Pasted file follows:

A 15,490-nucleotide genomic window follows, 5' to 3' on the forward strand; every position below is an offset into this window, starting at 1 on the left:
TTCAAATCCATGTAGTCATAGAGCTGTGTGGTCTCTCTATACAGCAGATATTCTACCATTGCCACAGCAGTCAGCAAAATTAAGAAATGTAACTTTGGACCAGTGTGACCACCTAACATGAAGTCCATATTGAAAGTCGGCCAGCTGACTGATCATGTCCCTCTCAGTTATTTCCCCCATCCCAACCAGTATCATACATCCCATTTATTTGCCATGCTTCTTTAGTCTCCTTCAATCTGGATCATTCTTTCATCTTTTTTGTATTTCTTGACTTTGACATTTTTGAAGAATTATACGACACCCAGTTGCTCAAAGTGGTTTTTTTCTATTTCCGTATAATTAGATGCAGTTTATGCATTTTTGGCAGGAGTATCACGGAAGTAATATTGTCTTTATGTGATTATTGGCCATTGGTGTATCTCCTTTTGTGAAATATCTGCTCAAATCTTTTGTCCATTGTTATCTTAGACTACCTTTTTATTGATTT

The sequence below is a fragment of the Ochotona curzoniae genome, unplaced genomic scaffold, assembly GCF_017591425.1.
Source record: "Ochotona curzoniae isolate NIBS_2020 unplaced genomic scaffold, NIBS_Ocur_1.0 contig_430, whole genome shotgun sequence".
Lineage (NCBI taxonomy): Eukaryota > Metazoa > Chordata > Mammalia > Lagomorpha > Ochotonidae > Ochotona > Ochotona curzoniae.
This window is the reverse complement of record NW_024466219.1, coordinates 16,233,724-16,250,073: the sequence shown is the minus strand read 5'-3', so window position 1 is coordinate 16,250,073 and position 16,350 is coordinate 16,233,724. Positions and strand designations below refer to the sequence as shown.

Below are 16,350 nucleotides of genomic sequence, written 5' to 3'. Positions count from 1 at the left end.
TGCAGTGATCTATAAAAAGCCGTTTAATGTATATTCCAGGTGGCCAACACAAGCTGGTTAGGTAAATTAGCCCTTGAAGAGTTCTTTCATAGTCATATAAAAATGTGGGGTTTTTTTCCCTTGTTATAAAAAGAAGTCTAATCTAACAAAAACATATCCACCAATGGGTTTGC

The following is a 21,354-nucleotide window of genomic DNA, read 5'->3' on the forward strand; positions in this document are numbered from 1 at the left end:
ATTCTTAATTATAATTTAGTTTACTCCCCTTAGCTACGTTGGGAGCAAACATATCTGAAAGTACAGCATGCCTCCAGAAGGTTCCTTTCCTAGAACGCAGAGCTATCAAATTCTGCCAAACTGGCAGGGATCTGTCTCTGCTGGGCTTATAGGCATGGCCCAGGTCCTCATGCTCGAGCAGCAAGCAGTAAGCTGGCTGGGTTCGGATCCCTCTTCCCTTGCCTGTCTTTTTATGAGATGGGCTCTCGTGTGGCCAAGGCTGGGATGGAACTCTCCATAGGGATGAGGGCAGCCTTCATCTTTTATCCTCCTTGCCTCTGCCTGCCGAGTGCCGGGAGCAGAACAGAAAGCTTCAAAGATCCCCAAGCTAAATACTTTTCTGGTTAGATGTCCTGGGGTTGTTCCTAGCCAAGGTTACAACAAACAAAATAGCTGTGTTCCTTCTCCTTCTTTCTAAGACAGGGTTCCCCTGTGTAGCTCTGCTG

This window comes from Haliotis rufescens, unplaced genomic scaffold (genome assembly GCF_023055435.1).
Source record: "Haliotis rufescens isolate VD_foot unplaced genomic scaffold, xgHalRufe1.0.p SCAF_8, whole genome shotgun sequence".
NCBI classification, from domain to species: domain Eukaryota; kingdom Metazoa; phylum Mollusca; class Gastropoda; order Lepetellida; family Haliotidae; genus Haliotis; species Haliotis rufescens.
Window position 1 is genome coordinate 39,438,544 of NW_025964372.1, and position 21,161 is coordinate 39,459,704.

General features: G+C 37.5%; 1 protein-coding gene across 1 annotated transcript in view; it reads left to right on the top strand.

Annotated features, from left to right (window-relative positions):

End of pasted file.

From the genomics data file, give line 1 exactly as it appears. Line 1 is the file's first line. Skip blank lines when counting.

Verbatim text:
A 15,490-nucleotide genomic window follows, 5' to 3' on the forward strand; every position below is an offset into this window, starting at 1 on the left: